What it is: This park reserve is made up of over a thousand islands and islets and is home to the largest concentration of erosion monoliths in Canada. The New York Times recently ranked it among the 52 places to go worldwide in 2024!

Where it is: The archipelago is accessible from Havre-Saint-Pierre and Longue-Pointe-de-Mingan, in Côte-Nord. To visit the islands, you’ll need to book transportation from one of the private boat operators recognized by Parks Canada.

When it’s open: The park reserve is open from June to September.

What to do in the park: This archipelago is well worth the detour! Go for a stroll and discover the many limestone monoliths naturally sculpted by the sea over the years. In addition to these impressive rock monuments, you can admire a variety of plant and wildlife species. Arctic-alpine plants, birds, marine mammals, fossils… there are lots of amazing things to discover in the park reserve!

Lodging options: The park reserve offers wilderness campsites and two types of glamping units (oTENTik tents and Ôasis units) as well as rooms in the lightkeepers’ houses on Île aux Perroquets.

As a bonus: For a totally unusual experience, be sure to visit Île aux Perroquets where you can see hundreds of Atlantic puffins and razorbills, depending on the time of year. You’ll have the opportunity to observe them flying or feeding their chicks.

Parc national d’Anticosti

What it is: Located on Anticosti Island, this park is a true haven of peace for wildlife and wilderness enthusiasts. Added to the UNESCO World Heritage List in 2023, the island is a Québec gem worth discovering.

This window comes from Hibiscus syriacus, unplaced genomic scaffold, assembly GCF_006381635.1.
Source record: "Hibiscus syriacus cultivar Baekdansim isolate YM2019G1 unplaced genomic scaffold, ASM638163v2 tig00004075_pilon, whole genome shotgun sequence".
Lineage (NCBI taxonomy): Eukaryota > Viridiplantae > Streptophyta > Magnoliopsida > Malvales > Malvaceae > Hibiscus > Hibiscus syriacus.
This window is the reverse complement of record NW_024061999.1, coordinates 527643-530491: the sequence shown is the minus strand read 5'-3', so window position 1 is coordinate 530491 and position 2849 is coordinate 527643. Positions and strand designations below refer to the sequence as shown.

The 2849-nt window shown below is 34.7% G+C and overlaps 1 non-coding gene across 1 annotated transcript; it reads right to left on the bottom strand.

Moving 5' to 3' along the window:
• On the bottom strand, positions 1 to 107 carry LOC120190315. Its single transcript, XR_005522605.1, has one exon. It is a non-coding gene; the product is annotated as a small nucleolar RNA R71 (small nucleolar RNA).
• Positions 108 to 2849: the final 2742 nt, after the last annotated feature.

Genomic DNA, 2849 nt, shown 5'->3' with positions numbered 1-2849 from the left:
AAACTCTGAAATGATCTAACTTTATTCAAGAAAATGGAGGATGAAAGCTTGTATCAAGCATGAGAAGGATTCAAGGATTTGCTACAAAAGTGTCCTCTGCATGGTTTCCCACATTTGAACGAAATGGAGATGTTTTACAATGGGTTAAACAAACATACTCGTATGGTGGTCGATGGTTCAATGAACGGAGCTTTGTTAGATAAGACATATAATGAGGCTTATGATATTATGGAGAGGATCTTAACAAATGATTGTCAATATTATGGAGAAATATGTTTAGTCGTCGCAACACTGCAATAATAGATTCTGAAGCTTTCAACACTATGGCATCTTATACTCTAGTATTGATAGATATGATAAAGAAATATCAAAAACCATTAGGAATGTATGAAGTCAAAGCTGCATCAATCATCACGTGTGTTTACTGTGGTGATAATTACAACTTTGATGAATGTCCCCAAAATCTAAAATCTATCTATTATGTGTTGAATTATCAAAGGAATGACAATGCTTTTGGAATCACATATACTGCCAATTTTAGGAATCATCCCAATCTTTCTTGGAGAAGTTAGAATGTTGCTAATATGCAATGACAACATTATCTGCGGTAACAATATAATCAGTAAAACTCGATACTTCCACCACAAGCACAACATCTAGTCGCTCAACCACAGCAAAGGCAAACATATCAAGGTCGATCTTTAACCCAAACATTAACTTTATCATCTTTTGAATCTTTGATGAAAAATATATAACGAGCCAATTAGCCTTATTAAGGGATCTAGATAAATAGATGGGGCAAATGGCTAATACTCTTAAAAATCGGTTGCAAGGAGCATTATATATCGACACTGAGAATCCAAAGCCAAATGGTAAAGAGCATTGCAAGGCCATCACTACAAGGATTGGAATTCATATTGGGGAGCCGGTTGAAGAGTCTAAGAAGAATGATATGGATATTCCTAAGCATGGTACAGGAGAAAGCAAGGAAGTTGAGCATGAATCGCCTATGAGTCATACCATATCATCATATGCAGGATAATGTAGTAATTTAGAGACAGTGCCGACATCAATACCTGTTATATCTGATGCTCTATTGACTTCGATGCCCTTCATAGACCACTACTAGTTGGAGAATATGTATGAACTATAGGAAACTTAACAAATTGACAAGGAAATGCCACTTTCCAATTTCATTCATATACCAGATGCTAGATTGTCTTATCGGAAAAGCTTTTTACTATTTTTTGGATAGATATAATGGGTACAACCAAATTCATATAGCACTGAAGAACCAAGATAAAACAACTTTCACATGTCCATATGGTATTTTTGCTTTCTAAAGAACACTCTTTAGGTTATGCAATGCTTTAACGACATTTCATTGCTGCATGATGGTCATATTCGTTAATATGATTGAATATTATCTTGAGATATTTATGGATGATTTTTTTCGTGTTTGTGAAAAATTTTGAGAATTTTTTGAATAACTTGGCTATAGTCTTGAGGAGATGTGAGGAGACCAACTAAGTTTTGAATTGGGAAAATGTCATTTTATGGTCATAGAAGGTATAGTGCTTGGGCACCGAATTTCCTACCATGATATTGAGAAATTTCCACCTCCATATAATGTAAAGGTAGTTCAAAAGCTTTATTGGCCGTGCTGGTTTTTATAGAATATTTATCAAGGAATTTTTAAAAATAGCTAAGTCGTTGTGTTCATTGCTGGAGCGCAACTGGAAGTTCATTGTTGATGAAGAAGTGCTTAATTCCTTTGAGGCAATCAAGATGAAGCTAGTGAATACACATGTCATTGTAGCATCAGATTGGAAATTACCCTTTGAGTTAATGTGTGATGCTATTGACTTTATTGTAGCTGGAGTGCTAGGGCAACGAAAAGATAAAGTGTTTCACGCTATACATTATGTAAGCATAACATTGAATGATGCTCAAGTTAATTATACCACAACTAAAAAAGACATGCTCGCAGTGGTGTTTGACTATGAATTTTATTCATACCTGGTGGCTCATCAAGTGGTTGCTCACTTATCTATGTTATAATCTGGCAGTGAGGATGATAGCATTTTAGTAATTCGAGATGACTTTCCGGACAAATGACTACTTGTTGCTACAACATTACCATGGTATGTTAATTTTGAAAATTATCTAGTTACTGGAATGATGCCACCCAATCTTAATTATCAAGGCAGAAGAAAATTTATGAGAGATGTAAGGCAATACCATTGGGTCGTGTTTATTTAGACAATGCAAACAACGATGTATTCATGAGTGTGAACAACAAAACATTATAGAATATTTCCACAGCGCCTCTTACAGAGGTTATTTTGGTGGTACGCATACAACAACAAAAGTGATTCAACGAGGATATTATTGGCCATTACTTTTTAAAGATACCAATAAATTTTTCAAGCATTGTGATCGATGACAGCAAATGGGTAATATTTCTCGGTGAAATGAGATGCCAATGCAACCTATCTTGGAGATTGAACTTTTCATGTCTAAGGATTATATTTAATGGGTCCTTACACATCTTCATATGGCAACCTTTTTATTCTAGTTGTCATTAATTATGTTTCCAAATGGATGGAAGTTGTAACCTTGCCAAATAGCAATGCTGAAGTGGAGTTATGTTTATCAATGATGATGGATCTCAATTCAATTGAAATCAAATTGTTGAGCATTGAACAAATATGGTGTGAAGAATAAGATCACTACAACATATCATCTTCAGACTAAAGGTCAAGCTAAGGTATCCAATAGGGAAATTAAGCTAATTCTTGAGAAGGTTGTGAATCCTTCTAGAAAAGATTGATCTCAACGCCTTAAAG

Where it is: The park is on Anticosti Island, at the mouth of the St. Lawrence, in the Côte-Nord region. There are two ways to get to the island: you can fly from Montréal, Québec City or Mont-Joli, or hop on a boat in Rimouski, Sept-Îles or Havre-St-Pierre.

When it’s open: The park is open from June 20 to August 30. During the rest of the year, activities and accommodation options are limited.

What to do in the park: The park is home to a wide variety of natural gems, including the famous Vauréal Falls, which is accessible via the Canyon-de-la-Vauréal trail, a 7-km (4.3-mi.) round-trip hike. As you walk through the canyon leading to the immense 76-metre (249-foot) waterfall, you can admire breathtaking cliffs that rise 90 metres (295 feet) on either side of you. If you’re looking for peace and quiet, this secluded spot is the perfect place to get away from it all. Be sure to also stop at the nearby lookout to soak up a splendid view!

Lodging options: The park offers lodges, cabins and campsites.

As a bonus: Anticosti Island is home to about 115,000 white-tailed deer! You’ll be able to observe them roaming around in complete freedom—they’ll soon become your daily companions!

The national parks found in the maritime regions of Québec offer incredibly diverse wilderness experiences, from discovering archaeological treasures to encountering exceptional wildlife species on land and at sea. Each park reveals a unique facet of Québec’s natural beauty. So what are you waiting for? Come and explore these natural gems that make us so proud!

Author Annick Beauchemin

A native of the Montérégie countryside, Annick Beauchemin grew up near the St. Lawrence River and has always felt very attached to this waterway. In addition to her love of water, she has a passion for all things having to do with Québec. In fact, she set herself the goal of visiting all the province’s regions, an achievement she will soon reach. Since 2020, she has been publishing Bouche à Oreille, an online magazine that promotes Québec culture. It features her favourite themes: local products to taste, places to explore and works of art to discover. As a freelance writer, she also loves collaborating with organizations that reflect her values and interests.